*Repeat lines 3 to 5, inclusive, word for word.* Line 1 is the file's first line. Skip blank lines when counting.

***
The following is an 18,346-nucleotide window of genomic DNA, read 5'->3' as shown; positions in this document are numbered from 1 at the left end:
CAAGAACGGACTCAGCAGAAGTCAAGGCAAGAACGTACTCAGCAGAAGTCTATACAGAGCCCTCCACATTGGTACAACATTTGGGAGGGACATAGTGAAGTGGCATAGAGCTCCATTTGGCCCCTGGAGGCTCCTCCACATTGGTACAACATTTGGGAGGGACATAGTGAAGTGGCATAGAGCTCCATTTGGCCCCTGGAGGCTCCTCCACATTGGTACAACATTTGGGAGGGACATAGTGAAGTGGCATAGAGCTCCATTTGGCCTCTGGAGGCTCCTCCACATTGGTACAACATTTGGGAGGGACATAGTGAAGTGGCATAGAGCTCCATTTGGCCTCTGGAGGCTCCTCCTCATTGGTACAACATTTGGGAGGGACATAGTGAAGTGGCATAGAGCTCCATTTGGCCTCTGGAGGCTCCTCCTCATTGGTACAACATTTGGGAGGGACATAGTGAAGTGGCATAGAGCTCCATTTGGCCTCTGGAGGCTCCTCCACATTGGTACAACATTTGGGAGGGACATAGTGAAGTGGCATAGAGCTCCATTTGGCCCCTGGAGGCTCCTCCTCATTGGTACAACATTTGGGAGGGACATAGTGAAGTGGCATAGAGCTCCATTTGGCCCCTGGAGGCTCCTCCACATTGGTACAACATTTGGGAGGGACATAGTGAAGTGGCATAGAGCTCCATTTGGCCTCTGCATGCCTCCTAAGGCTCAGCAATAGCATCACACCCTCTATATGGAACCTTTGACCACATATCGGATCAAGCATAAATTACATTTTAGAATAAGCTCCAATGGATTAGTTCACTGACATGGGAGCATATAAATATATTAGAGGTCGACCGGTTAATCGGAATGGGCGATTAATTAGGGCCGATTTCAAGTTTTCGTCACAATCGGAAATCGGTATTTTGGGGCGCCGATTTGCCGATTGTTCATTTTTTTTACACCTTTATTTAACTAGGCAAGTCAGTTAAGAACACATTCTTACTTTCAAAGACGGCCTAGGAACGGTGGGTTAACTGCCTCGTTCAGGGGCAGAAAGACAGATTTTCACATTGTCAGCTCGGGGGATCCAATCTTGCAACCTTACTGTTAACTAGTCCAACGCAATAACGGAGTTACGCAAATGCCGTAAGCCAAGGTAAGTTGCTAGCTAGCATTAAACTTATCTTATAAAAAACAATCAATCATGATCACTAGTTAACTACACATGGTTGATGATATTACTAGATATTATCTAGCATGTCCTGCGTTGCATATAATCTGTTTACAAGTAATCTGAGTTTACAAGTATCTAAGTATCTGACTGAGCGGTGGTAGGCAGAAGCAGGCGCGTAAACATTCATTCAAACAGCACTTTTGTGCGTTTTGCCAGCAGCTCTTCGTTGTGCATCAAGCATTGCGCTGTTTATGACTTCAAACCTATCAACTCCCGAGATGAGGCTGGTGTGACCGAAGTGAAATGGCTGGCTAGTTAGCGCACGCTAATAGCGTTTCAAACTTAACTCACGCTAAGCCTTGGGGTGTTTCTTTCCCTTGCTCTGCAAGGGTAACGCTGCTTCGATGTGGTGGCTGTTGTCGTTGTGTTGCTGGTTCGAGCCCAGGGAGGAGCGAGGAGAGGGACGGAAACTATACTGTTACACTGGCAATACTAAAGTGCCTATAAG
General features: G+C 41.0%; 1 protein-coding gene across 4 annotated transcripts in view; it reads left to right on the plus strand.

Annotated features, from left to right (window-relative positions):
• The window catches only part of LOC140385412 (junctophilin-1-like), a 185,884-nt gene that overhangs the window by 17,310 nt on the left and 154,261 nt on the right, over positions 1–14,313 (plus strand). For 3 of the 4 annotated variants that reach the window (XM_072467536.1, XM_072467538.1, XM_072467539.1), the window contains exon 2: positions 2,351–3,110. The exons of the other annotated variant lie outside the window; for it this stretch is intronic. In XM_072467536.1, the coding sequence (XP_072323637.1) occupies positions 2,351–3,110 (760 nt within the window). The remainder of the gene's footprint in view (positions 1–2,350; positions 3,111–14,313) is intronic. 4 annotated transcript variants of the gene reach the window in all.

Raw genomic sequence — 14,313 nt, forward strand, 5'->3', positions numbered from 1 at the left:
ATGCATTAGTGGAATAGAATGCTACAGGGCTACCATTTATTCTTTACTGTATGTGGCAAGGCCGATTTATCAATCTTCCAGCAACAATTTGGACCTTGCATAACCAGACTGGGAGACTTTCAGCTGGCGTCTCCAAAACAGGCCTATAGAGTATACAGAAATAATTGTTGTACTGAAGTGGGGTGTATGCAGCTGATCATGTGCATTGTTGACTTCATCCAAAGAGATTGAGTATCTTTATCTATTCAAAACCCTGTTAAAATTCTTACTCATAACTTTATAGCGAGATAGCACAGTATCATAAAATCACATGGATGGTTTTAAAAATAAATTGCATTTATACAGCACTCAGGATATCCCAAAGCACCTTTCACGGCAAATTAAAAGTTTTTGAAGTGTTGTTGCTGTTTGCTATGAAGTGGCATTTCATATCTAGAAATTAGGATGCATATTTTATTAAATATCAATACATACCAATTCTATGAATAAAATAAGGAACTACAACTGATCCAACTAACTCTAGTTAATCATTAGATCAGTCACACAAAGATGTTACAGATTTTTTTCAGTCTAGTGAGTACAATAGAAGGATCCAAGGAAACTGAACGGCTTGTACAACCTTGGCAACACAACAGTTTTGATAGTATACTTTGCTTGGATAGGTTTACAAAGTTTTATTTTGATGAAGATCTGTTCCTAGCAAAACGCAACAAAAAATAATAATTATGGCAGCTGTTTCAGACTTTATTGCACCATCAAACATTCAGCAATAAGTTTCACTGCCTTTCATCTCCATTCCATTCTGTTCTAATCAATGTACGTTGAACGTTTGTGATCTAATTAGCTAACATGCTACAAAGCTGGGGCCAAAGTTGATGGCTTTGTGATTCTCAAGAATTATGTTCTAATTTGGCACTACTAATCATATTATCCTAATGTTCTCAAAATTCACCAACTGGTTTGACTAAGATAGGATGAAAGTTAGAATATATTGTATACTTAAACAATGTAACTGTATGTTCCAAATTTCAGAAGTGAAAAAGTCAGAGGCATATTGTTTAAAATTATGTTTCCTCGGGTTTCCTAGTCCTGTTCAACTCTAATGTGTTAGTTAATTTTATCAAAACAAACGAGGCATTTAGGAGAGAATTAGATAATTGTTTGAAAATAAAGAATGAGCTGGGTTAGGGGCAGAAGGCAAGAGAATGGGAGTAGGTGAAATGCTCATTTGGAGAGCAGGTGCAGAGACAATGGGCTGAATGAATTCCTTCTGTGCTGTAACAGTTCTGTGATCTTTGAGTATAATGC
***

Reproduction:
General features: G+C 41.0%; 1 protein-coding gene across 4 annotated transcripts in view; it reads left to right on the plus strand.

Annotated features, from left to right (window-relative positions):
• The window catches only part of LOC140385412 (junctophilin-1-like), a 185,884-nt gene that overhangs the window by 17,310 nt on the left and 154,261 nt on the right, over positions 1–14,313 (plus strand). For 3 of the 4 annotated variants that reach the window (XM_072467536.1, XM_072467538.1, XM_072467539.1), the window contains exon 2: positions 2,351–3,110. The exons of the other annotated variant lie outside the window; for it this stretch is intronic. In XM_072467536.1, the coding sequence (XP_072323637.1) occupies positions 2,351–3,110 (760 nt within the window). The remainder of the gene's footprint in view (positions 1–2,350; positions 3,111–14,313) is intronic. 4 annotated transcript variants of the gene reach the window in all.